Soon, once the midterm elections of 2018 are over, no matter what happens, we will start to see the beginnings of the Presidential Election of 2020 campaign.
And in the Democratic Party, we have, in theory at least, FOUR soon to be Octogenarians who MIGHT decide to run for the nomination of their party.
All four would be in their 80s during the next term.
First, we have former Vice President Joe Biden, who would be 78 days after the 2020 election.
Then, we have Vermont Senator Bernie Sanders, who would be 79 at the time of the 2020 election.
We also have soon to be former Governor Jerry Brown of California, who would be seven months past 80 at the time of the 2020 election.
Finally, we have former NYC Mayor Michael Bloomberg, who would be three months short of 79 when the 2020 election occurs.
So all four would be in their 80s during their first term of office.
All but Bloomberg have actually been Presidential candidates, with Bloomberg flirting with it, but never taking the step.
Biden ran in 1988 and 2008, while Sanders ran in 2016, and Brown in 1976, 1980, and 1992.
The least likely to announce is Brown, but knowing his past history, who can say he would not announce?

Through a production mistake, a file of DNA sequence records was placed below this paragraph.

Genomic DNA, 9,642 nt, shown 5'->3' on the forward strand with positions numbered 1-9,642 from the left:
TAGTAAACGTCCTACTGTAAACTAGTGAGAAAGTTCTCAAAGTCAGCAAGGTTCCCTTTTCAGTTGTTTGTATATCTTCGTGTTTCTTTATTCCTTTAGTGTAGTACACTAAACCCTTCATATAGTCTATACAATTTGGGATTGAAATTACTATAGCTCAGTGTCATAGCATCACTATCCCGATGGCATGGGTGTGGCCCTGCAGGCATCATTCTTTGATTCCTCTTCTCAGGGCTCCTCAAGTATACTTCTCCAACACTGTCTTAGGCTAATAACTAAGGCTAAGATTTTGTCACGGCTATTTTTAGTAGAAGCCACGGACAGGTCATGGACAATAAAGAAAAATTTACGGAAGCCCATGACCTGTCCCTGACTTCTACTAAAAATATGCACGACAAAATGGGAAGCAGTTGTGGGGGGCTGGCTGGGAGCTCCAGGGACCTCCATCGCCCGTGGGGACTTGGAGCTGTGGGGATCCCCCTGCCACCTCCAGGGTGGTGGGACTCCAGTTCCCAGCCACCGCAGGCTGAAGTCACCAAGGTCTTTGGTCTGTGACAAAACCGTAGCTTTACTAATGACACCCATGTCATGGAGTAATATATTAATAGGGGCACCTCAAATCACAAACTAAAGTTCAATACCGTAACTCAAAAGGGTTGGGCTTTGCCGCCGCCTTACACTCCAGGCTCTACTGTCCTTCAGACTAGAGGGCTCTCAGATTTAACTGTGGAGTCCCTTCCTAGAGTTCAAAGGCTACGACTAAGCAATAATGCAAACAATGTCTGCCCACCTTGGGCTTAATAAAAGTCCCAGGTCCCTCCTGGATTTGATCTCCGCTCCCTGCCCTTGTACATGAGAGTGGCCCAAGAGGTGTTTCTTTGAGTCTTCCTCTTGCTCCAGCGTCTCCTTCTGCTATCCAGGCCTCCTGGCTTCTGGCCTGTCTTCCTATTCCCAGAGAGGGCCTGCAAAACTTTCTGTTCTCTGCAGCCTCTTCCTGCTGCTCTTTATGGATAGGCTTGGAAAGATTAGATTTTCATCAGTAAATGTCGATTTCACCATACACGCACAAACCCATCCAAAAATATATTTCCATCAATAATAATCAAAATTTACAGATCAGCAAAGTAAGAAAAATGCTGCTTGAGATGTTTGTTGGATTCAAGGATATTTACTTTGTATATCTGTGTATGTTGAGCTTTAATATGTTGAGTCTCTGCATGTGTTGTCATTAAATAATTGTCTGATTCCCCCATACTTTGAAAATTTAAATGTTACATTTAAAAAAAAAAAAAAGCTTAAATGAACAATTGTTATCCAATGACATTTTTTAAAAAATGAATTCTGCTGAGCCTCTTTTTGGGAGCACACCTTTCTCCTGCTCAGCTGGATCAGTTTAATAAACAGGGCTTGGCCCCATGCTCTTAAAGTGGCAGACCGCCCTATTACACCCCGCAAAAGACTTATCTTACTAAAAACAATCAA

Bloomberg seems second least likely to run, but is spending $80 million to help Democrats win the midterm elections in Congress and the states.
Both Biden and Sanders seem certainly to announce, in a field that could include more than 10 potential candidates.
If one had to project whether any of these four men might actually be the Democratic nominee, it would be Joe Biden, who is the most centrist of the four.
With both Sanders and Bloomberg being “independent”, outside the party membership, and both very unwilling to compromise or negotiate with party leaders, and with the Democrats insisting that only party members run for the White House, there would be massive conflict with either trying to take the Democratic nomination for the Presidency.
Truthfully, the best scenario would be a “NEW GENERATION”, someone in their 40s, 50s, or low to mid 60s, becoming the future of the party, rather than an “old timer”, who we would need to worry about more than normally, as to who their Vice President was, since the odds of an octogenarian serving a full term in the Presidency, would be quite a gamble!